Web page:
Following on from Hi From Aleppo.
Besides Alicia , I met many other interesting people in Syria:
Sasha, the middle-aged Russian journalist who added a shot of gin to her morning Syrian coffee at Saint Simeon’s. On the tour we also visited Krake Shamass, the Valley of Death at Qatura, the Basilica of Muchabk (next to a military area) and a hilltop temple with statues that bore a passing resemblance to Mount Nemrut in Adiyamon Province, Turkey. The area we visited was full of rocks, similar to Ireland’s Aran Islands. At one place I fell and I was very lucky my hands hit the rocks the same time as my nose, causing grazes but nothing more. The day after the tour Sasha was hand in hand with a local ‘tourist-hunter’ at a cafe near the citadel.
Dominic, the recent Arts/Law graduate and Bombers supporter from Melbourne who had previously helped Texas death row inmates. He came to Aleppo from Beirut where, the previous night, he had visited an over the top, outrageously expensive and hip nightclub. The 10% alcohol beer imported from Denmark did not tempt Dominic on this occasion.
Rick, the Vancouverite travelling with his wife. They are graphic designers visiting the Middle East after studying arts courses in Italy and Greece. Rick told a great story about meeting a CIA agent on a Greek ferry. The agent didn’t tell Rick that he was an agent, just all his movements, speech patterns, looks and circumstances lead Rick to this conclusion. After this story I guessed that Rick was from Vancouver. He asked me, “How did you know?” I started telling him “Because of your speech, the way you walked, etcetera.” And then I told him he had previously stated he was from Vancouver!
Sameer, the tour driver and brother of the hostel owner, Ussama. In the hostel and on the tour to settlements north of Aleppo we chatted about almost everything including the pressure to get married in Syria, the potential for illness from the stone quarry dust and the border dispute between Turkey and Syria. The Syrian government still officially recognises Antakya (Antakia) and Iskenderun (Iskandaroun) as part of Syria.
Click on the map to see a larger version.
Selam and the other hostel workers.
The Italian couple, the female of whom illustrated children’s books. With them I chatted about the political and media situations in Italy.
Antje, the German lady who Alicia had met in Lebanon. Antje was fresh from being entertained in the Lebanese mountains by a Maronite (?) priest and his family. One evening the three of us ate dinner at an Aleppian restaurant. The local red wine tasted like dessert wine and the bottle was placed in an ice bucket but the kebabs were good!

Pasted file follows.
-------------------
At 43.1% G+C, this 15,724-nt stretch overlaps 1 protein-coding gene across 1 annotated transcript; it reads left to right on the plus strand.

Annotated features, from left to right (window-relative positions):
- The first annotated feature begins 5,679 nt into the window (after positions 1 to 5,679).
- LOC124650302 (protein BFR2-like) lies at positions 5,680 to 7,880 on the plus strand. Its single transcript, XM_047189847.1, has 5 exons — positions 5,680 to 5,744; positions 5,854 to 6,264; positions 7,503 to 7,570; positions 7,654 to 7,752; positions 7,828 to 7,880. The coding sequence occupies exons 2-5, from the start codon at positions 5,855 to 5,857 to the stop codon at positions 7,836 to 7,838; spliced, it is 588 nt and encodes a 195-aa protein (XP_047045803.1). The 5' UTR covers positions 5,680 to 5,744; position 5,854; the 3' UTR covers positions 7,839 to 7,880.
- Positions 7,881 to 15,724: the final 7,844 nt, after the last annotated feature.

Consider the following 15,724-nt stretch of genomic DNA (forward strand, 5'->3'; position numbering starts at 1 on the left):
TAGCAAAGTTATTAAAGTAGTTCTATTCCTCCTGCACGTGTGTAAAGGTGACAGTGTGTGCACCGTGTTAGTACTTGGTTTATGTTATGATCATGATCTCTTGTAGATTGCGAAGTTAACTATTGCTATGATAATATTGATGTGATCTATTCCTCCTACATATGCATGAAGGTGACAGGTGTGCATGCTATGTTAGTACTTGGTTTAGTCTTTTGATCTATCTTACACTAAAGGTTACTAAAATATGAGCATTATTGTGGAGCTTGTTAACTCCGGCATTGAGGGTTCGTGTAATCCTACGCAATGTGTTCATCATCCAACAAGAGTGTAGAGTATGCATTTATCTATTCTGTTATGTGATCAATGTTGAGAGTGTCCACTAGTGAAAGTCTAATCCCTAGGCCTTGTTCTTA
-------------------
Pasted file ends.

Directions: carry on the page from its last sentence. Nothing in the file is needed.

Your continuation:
The next morning we eventually made it to Aleppo’s Christian Quarter where an old truck with angels on the back grabbed our attention. The truck looked as though it was a hearse. At one stage church bells intermingled with a neighbouring mosque’s call to prayer.
The Japanese couple I shared the taxi ride from Aleppo to Antakya with. The man was in the middle of a two year Arabic language learning stint in Damascus and the woman had previously visited Egypt 6 or 7 times but never Turkey or Syria. At the border, dozens and dozens of passengerless Turkish buses were waiting to cross into Syria. I guess they were going to Mecca, Saudi Arabia, to help with Hajj pilgrimage logistics. Antakya bus station (otogar) seemed very quiet. I guess cars weren’t constantly tooting their horns like they were in Aleppo.
Other random points:
* The streets of Aleppo teemed with soldiers in uniform, particularly on the holiday Friday
* I found a fresh sugarcane juice shop near the Christian Quarter
* One shop in the souq (bazaar, pazar) sold fresh ginger
* The weather for the whole trip was sunny but cool
* With the clear weather, the views from the citadel were much nicer than on my visit two years previous
* For myself or other people I brought back from Syria sweets, biscuits, Saudi dates, flat bread, two spice mixes, pita bread, Arabic coffee, cashews, almonds, shell-less pumpkin seeds, a small can of pineapple and duty-free bottles of tequila and vodka. Most of these items were either unavailable or more expensive in Mersin.